Pioneering social worker Janet Yee dies aged 85, remembered as compassionate and nurturing leader

Veteran social worker Janet Yee was inducted into the Singapore Women's Hall of Fame in 2015 and was known for championing the rights of abandoned babies to Singapore citizenship.
Veteran social worker Janet Yee was inducted into the Singapore Women's Hall of Fame in 2015 and was known for championing the rights of abandoned babies to Singapore citizenship.PHOTO: DESMOND LEE/FACEBOOK

SINGAPORE - Veteran social worker Janet Yee, recognised as a pioneering social worker and advocate of children's rights here, died last Friday (Oct 25) at the age of 85.

She was inducted into the Singapore Women's Hall of Fame in 2015 and was known for championing the rights of abandoned babies to Singapore citizenship, which paved the way for social workers to seek medical and schooling benefits for them.

It is understood that she died of complications due to old age.

She leaves behind two sons and a daughter.

On Wednesday, Minister for Family and Social Development Desmond Lee hailed Ms Yee as a tireless pioneer on Facebook.

"Janet continued to be active in social services well after her retirement (from public service) in 1989. At MSF (the Ministry of Social and Family Development) and the social services, we pay tribute to her for her many contributions," wrote Mr Lee.

Ms Yee joined the Government's Social Welfare Department as an assistant youth officer in 1955 and quickly rose through the ranks, overseeing 11 welfare institutions, including boys' homes and welfare homes by 1986.

Former colleagues remembered her as kind and caring at work.

Ms Ang Bee Lian, MSF's director of social welfare, said Ms Yee was more than a passionate colleague - she was also her first boss.

"I remember her as a very motherly and nurturing figure. Her presence was reassuring to new recruits like me, who would often seek her advice when we were presented with difficult cases," said Ms Ang, adding that Ms Yee was very generous with sharing her insights and knowledge on social work.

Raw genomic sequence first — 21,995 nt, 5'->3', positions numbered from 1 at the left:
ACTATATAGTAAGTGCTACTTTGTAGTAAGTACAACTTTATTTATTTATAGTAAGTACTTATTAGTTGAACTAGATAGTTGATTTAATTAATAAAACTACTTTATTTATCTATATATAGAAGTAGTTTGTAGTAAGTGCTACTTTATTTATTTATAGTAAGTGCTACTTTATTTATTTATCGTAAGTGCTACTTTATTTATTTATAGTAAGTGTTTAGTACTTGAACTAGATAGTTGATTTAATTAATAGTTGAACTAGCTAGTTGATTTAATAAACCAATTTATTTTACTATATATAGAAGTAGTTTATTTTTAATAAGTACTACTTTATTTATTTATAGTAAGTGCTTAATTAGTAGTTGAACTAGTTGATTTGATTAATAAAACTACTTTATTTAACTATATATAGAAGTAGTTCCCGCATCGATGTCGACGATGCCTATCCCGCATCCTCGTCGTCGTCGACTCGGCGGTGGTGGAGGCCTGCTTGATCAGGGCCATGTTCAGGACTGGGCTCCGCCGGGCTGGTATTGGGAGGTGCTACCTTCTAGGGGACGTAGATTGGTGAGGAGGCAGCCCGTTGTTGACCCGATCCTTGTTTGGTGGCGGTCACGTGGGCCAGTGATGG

"She lived a wonderful, full life and achieved many things."

As many poor families with many children prepared to put up their babies for adoption in the 1960s and 1970s, Ms Ang recalled Ms Yee stepping in to ensure parents were well-informed about the decisions they were taking.

"Janet would coach us on how best we could communicate with these parents, and provided counselling and marital advice to couples as well. For her, the child was central to the family. She always reminded us that a child was a unifying factor to solve discord in a family, but should never be used as a pawn," she said.

Ms Yee was also a trailblazer for women's issues at the regional level.

From 1988 to 1990, she was president of both the Singapore Council of Women's Organisations (SCWO) and Asean Confederation of Women's Organisation (ACWO).

Dr Anamah Tan, a former president of SCWO, worked closely with Ms Yee and remembered her fondly.

"Janet was a very practical person and well-grounded in her views culled over her years of experience as a social work activist," Dr Tan said. "Whenever I was in doubt and I asked her for her advice, she always said at the end: 'Do your best and the results will show for it.' "